Chronicle of Hope & Healing

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Chronicle of Hope & Healing

Sunday, 19 November 2023 | Archana Jyoti

Chronicle of Hope & Healing

A Mother walked alongside her daughter through the Impossible. The daughter walked her right back through the impossible by ARCHANA JYOTI

Meenakshi Dhingra's journey, spanning from the compassionate care she provided for her daughter Tanisa, diagnosed with ovarian cancer in 2016, to the establishment of the foundation in her memory, unfolds as a poignant saga embodying resilience, compassion, and the profound transformative impact of personal adversity.

As the founder of Tanisa Foundation, Meenakshi has now created a dynamic platform dedicated to not only extending the lives of cancer patients but also enhancing their overall quality of life.

Simultaneously, the foundation offers invaluable support to caregivers, acknowledging the integral role they play in the journey of those affected by the life-threatening but preventable disease.

This initiative has successfully provided a new lease of life for more than 10,000 individuals contending with cancer and their dedicated caregivers, said Meenakshi as she shared that Tanisa was only 23 when she was diagnosed with ovarian cancer.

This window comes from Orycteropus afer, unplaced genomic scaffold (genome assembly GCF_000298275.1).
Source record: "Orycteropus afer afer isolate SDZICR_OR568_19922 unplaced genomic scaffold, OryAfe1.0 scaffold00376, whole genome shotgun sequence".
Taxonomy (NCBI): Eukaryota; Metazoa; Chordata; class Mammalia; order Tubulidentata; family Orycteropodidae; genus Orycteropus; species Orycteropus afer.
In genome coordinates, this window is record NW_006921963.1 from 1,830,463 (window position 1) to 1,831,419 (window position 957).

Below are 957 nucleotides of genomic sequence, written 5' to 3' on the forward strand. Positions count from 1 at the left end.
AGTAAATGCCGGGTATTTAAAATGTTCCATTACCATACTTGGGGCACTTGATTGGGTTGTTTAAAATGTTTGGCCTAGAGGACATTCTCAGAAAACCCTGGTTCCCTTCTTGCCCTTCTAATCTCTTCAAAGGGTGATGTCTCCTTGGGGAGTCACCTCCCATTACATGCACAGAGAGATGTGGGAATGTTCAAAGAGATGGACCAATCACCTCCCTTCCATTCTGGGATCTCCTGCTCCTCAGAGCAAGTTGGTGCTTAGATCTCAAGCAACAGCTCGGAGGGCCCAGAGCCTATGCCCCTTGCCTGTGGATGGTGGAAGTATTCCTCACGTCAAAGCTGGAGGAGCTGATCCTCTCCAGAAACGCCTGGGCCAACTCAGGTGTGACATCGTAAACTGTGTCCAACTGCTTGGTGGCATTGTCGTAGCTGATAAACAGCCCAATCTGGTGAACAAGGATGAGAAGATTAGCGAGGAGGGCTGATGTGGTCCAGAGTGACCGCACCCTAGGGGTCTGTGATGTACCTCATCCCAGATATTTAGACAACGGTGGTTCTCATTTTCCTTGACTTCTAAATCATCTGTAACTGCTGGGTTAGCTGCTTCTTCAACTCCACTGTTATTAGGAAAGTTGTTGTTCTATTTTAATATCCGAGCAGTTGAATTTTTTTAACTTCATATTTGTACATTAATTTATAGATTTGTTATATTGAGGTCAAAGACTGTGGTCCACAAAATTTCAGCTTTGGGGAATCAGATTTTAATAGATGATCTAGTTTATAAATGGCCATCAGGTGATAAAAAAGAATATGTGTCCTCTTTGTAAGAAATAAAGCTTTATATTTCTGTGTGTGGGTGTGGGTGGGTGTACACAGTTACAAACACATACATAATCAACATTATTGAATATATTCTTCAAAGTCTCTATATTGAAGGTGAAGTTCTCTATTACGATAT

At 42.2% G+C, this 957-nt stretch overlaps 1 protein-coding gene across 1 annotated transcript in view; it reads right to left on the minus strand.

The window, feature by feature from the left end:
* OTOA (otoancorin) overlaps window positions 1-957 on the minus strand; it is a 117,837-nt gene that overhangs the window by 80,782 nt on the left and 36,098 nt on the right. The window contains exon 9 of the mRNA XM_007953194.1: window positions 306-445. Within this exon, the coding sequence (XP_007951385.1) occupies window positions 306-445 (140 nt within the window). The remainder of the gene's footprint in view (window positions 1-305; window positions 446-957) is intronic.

The initial shock and the ensuing challenging phase were obviously overwhelming for the family.

However, adding to the agony of the Dhingra’s were emotional and logistical challenges, including the difficulty of navigating the complex landscape of cancer treatment in India, after they came to know that Tansia got Ovarian cancer.

"When we received the news (about Tanisa’s medical condition), we held onto the hope that she would recover with the best treatment. However, we were clueless about where to go and whom to contact for the right treatment.

“I found that even most of the doctors were unable to address all our queries due to time constraints. Some so-called friends also began distancing themselves, fearing that we might seek help from them. Those were tough days. But we decided to fight together. I took a sabbatical from my company and conducted extensive research on the possibilities of restoring her health. We clung to the belief that we could achieve it,” reminisced Meenakshi.

It may be mentioned here that Ovarian cancer is a condition characterised by the growth of cells in the ovaries. Often referred as the silent killer, it poses a life-threatening risk for women. Detecting early symptoms of ovarian cancer proves challenging, often leading to delayed diagnoses.